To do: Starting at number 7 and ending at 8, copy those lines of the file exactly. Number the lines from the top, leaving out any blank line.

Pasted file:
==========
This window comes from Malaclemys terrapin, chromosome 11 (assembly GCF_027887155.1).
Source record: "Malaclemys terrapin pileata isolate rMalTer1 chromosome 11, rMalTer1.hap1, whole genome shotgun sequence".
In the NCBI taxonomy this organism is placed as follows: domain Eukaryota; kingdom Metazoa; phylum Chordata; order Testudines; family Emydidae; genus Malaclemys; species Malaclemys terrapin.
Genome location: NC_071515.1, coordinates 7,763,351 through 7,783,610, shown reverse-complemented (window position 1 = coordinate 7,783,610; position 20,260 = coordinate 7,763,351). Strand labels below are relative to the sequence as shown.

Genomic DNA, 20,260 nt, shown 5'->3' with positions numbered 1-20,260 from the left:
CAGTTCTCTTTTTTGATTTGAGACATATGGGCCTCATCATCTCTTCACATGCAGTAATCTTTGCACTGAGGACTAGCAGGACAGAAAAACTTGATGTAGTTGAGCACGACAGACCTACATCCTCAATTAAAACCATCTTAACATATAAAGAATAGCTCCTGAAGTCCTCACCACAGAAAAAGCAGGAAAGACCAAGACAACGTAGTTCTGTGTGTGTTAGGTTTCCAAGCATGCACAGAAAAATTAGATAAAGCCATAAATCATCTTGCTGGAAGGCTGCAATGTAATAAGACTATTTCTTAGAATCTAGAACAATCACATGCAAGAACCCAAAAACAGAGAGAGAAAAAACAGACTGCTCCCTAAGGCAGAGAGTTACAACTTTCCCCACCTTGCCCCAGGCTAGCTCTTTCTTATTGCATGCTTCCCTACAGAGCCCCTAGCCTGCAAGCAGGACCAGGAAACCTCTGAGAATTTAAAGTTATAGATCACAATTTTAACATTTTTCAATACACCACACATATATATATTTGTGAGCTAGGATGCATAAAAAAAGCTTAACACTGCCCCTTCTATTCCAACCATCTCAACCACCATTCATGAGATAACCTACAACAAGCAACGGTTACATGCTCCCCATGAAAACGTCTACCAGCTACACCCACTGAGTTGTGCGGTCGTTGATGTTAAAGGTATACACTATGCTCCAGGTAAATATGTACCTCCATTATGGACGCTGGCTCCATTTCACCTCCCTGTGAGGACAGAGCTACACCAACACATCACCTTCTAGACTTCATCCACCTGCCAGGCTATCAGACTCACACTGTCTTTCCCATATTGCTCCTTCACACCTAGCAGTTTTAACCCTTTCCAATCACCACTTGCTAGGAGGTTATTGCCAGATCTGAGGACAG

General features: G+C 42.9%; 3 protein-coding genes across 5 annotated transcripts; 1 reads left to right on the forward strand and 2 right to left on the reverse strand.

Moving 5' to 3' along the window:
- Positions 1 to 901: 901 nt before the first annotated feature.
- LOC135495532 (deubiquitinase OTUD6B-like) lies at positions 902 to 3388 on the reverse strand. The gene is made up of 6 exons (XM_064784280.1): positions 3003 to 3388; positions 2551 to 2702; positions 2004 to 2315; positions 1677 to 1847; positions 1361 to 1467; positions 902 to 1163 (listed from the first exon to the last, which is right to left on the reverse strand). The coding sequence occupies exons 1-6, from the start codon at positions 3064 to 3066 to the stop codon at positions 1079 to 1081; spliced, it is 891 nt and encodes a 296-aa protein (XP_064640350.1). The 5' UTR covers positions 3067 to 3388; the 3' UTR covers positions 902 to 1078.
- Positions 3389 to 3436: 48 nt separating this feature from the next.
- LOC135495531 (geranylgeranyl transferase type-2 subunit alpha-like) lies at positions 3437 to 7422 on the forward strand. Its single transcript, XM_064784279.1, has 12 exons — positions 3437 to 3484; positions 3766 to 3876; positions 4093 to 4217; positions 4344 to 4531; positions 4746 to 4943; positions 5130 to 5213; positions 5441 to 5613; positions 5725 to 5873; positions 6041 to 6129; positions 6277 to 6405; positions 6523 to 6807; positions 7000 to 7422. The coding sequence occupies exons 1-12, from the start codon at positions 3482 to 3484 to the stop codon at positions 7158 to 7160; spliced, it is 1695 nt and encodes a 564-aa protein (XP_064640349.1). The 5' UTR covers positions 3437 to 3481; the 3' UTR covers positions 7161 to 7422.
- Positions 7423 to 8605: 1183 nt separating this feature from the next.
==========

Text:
General features: G+C 42.9%; 3 protein-coding genes across 5 annotated transcripts; 1 reads left to right on the forward strand and 2 right to left on the reverse strand.

Moving 5' to 3' along the window: